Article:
Glider vehicles are now perhaps some of the most prolific providers of real-time and near-real-time operational oceanographic data. However, the data from these vehicles can and should be considered to have a long-term legacy value capable of playing a critical role in understanding and separating inter-annual, inter-decadal, and longterm global change. To achieve this, we have to go further than simply assuming the manufacturer’s calibrations, and field correct glider data in a more traditional way, for example, by careful comparison to water bottle calibrated lowered CTD datasets and/or “gold” standard recent climatologies. In this manuscript, we bring into the 21st century a historical technique that has been used manually by oceanographers for many years/decades for field correction/inter-calibration, thermal lag correction, and adjustment for biological fouling. The technique has now been made semi-automatic for machine processing of oceanographic glider data, although its future and indeed its origins have far wider scope. The subject of this manuscript is drawn from the original Description of Work (DoW) for a key task in the recently completed JERICO-NEXT (Joint European Research Infrastructure network for Coastal Observatories) EU-funded program, but goes on to consider future application and the suitability for integration with machine learning. Refereed 14.A Sea surface salinity Subsurface salinity TRL 8 Actual system completed and "mission qualified" through test and demonstration in an operational environment (ground or space) Manual (incl. handbook, guide, cookbook etc) Standard Operating Procedure 2019-12-03

  • Open Access English
    Authors: 
    Paradis, Sarah; Pusceddu, Antonio; Masqué, Pere; Puig, Pere; Moccia, Davide; Russo, Tommaso; Iacono, Claudio;
    Project: EC | EUROFLEETS2 (312762)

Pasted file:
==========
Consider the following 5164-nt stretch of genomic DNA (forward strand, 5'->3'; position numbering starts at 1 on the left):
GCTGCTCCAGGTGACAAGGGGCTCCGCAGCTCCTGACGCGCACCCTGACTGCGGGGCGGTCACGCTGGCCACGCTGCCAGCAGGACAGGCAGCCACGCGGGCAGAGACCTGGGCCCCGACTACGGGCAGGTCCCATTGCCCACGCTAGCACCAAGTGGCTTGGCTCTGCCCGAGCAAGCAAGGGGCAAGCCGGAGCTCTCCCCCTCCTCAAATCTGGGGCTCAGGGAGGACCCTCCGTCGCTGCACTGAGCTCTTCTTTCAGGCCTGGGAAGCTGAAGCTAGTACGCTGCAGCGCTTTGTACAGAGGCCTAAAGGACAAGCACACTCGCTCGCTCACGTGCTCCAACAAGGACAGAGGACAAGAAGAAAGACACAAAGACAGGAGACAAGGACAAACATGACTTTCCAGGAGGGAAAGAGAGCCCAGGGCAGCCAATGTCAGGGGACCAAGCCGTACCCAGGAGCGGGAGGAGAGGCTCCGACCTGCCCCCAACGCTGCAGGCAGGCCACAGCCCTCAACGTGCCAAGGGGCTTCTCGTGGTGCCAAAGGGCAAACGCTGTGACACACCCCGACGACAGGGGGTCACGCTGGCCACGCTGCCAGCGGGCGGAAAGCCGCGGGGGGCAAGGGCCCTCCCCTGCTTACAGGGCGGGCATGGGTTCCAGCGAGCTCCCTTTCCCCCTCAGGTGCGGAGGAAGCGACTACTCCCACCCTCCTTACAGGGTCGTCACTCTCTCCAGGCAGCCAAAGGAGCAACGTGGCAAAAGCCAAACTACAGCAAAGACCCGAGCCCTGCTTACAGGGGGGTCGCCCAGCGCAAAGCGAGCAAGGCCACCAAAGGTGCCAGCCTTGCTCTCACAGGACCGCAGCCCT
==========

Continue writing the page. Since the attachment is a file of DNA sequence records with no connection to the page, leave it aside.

Bottom trawling in the deep sea is one of the main drivers of sediment resuspension, eroding the seafloor and altering the content and composition of sedimentary organic matter (OM). The physical and biogeochemical impacts of bottom trawling were studied on the continental slope of the Gulf of Castellammare, Sicily (southwestern Mediterranean), through the analysis of two triplicate sediment cores collected at trawled and untrawled sites (∼550 m water depth) during the summer of 2016. Geochemical and sedimentological parameters (excess 210Pb, excess 234Th, 137Cs, dry bulk density, and grain size), elemental (organic carbon and nitrogen) and biochemical composition of sedimentary OM (proteins, carbohydrates, lipids), as well as its freshness (phytopigments) and degradation rates were determined in both coring locations. The untrawled site had a sedimentation rate of 0.15 cm yr−1 and presented a 6 cm thick surface mixed layer that contained siltier sediment with low excess 210Pb concentrations, possibly resulting from the resuspension, posterior advection, and eventual deposition of coarser and older sediment from adjacent trawling grounds. In contrast, the trawled site was eroded and presented compacted century-old sediment highly depleted in OM components, which were between 20 % and 60 % lower than those in the untrawled site. However, the upper 2 cm of the trawled site consisted of recently accumulated sediments enriched in excess 234Th, excess 210Pb, and phytopigments, while OM contents were similar to those from the untrawled core. This fresh sediment supported protein turnover rates of 0.025 d−1, which doubled those quantified in surface sediments of the untrawled site. The enhancement of remineralization rates in surface sediment of the trawled site was associated with the arrival of fresh particles on a chronically trawled deep-sea region that is generally deprived of OM. We conclude that the detrimental effects of bottom trawling can be temporarily and partially abated by the arrival of fresh and nutritionally rich OM, which stimulate the response of benthic communities. However, these ephemeral deposits are likely to be swiftly eroded due to the high trawling frequency over fishing grounds, highlighting the importance of establishing science-based management strategies to mitigate the impacts of bottom trawling.